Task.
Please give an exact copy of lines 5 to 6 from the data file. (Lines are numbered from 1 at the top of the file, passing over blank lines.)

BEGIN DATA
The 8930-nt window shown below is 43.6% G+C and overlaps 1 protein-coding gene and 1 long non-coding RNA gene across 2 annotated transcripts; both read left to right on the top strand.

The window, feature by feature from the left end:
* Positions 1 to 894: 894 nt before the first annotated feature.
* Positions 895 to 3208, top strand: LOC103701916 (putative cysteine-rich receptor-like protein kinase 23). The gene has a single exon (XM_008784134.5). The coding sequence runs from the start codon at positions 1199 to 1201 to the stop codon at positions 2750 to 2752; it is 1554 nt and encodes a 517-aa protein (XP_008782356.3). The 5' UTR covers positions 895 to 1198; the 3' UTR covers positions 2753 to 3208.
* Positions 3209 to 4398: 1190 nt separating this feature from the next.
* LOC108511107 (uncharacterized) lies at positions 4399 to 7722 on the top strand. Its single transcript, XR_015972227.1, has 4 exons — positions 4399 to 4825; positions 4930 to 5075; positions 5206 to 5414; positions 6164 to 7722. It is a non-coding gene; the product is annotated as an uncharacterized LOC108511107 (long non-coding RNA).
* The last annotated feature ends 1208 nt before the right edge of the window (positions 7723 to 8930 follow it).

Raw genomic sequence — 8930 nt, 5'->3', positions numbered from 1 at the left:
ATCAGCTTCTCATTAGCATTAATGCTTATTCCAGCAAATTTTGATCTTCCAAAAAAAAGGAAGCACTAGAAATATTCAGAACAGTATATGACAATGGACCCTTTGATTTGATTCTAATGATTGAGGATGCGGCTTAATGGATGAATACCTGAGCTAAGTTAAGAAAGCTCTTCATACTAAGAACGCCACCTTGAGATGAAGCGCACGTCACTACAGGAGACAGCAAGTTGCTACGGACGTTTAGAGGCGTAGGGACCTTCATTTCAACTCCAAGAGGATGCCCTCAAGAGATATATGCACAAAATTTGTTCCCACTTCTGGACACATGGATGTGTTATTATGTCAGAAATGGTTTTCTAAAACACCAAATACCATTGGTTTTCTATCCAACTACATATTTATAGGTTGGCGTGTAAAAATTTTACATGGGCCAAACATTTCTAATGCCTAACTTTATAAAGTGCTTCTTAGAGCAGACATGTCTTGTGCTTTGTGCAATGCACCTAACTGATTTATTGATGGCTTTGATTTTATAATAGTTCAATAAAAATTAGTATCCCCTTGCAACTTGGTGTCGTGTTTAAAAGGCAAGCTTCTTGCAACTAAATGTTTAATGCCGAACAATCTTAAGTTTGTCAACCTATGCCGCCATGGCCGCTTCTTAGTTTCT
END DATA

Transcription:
* Positions 3209 to 4398: 1190 nt separating this feature from the next.
* LOC108511107 (uncharacterized) lies at positions 4399 to 7722 on the top strand. Its single transcript, XR_015972227.1, has 4 exons — positions 4399 to 4825; positions 4930 to 5075; positions 5206 to 5414; positions 6164 to 7722. It is a non-coding gene; the product is annotated as an uncharacterized LOC108511107 (long non-coding RNA).